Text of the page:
We had our usual shakey night's sleep so we got a good start on the day for Oklahoma City. We decided we had enough time to make it to the National Cowboy and Western Heritage Museum. This is a terrific museum on the outskirts of OKC. Upon entering you are greeted by a cowboy who explains the layout of the museum and some of the rules. There is a great art gallery with huge paintings of the iconic landscapes of the west as well as works showing the daily life of cowboys and Native Americans. Of course there is a room dedicated to Remington too. No photos allowed in the gallery.

But there are a number of rooms with a wide variety of exhibits showing different aspects of western life, such as the rodeo, driving cattle and the U.S. Army in the west. One room has tons of artifacts of cowboys in entertainment. That was a lot of fun. Here are Matt and Miss Kitty

In the main entry way is a huge sculpture called End of the Trail that depicts a tired warrior either exhausted from a day on trail or resigning himself to the end of the trail for his way of life.

Well worth getting up early and hitting the road to make it before closing. BTW, they do sort of shoo you out at 5pm when the museum closes.

Saturday, February 11, 2012

Asheville to Memphis - never a dull moment

We just can't seem to catch a break on these drives our west. Once again we had snow and ice problems crossing over the Blue Ridge Mountains from NC into TN.

We saw one rolled over van with a couple standing next to the lone police car. We assumed they were the occupants of the van and they were OK. Then a big semi began fishtailing from side to side in front of us that caused a bit of concern. But we made it through the mountains OK and headed west towards Nashville.

We thought we would do a bit of tourism so we stopped at the Andrew Jackson homestead, The Hermitage. We had stopped here a couple of years ago but got there too late to tour the estate. This time we were there early enough to walk the grounds in the freezing cold and take the guided tour in the main house.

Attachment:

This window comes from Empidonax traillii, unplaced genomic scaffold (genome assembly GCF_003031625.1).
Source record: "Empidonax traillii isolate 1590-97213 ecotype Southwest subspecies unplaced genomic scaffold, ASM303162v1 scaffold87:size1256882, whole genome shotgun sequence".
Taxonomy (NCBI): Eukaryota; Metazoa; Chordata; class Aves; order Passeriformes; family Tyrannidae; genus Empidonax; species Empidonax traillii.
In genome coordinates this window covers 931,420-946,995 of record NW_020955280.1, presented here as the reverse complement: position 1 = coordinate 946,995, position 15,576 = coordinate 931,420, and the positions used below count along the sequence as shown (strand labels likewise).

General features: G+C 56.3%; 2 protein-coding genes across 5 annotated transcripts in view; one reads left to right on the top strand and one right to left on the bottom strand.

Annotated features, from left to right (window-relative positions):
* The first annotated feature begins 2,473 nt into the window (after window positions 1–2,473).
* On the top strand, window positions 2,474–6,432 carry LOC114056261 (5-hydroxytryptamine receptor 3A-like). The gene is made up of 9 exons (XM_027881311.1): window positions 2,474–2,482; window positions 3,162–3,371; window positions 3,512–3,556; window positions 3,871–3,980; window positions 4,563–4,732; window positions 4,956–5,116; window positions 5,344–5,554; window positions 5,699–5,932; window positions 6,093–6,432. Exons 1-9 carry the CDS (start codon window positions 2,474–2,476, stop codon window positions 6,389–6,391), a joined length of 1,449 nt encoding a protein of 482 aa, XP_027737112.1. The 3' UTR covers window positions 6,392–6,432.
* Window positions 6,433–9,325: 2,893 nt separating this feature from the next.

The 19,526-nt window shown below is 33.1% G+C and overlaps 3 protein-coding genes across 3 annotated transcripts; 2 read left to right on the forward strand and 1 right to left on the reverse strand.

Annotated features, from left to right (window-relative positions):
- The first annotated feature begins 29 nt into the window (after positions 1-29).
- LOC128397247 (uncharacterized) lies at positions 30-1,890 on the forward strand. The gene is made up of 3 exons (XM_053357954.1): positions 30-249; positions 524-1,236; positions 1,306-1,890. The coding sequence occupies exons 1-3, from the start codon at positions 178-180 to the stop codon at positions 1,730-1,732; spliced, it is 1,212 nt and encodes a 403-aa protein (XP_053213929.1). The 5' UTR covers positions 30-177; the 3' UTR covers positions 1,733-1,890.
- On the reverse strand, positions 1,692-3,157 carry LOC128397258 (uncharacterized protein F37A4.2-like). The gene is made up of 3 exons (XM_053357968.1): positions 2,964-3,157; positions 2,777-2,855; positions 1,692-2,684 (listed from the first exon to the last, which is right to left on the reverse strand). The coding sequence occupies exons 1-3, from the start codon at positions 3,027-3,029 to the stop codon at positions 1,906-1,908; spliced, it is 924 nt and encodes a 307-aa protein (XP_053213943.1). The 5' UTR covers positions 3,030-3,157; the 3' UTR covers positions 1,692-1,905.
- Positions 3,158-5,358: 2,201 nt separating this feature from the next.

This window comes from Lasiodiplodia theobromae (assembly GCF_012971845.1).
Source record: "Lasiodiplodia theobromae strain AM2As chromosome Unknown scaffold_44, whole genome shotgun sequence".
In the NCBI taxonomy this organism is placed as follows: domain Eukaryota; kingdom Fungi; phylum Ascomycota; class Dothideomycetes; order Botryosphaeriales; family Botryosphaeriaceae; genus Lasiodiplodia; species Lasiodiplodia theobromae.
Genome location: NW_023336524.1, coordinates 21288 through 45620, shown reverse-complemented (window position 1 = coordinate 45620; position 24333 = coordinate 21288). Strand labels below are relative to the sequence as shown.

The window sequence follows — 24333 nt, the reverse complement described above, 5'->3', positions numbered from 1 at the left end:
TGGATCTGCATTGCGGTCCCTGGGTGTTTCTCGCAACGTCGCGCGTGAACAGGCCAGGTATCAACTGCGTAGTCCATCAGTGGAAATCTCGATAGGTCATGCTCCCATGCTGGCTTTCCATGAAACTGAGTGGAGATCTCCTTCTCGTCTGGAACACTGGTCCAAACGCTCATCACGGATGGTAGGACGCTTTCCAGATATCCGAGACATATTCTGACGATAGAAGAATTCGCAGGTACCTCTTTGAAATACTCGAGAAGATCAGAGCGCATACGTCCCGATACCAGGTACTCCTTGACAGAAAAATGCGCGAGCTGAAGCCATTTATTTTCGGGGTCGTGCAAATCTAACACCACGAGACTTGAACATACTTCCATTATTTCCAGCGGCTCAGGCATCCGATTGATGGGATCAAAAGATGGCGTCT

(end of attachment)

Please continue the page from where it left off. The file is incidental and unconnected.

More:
We were welcomed by a jolly, fat man in period costume who talked about the floors, furnishings, souvenirs, wallpaper, etc. He said that, "during the Great War of Northern Aggression, not much damage was done to the estate." He looked around for a reaction and then said, "what, no Yankees? Can I get away with saying that?" I just raised my hand and he smiled at me. "Save your Confederate money boys, ....."

Jackson was quite a character in our history, responsible for some noble and ignoble ideas and deeds. The American Lion is a pretty good book about his life.

One of the most interesting things was the wallpaper on the second floor hallway. It had been painted over at one time and during the restoration, an effort was made to find the original paper. The factory in Paris where it was made was destroyed by the Nazis during WWII along with all the plates to make new prints. So, they put out a call to museums to try to find replacements. The Louvre contacted The Hermitage to say they had found someone in France who had that exact paper on the walls of his summer home. The estate sent a team to France to carefully remove the paper from the wall and then apply it to the walls in the Hermitage. And, interestingly enough, it was 20 years older than the original wallpaper. It looks brand new.

From there it was only another 3 hours to Memphis. We have another long day tomorrow to Oklahoma City but I've got a few side trips in mind, so stayed tuned.

Friday, February 10, 2012

Asheville NC - Biltmore Estate and Transvestite Bingo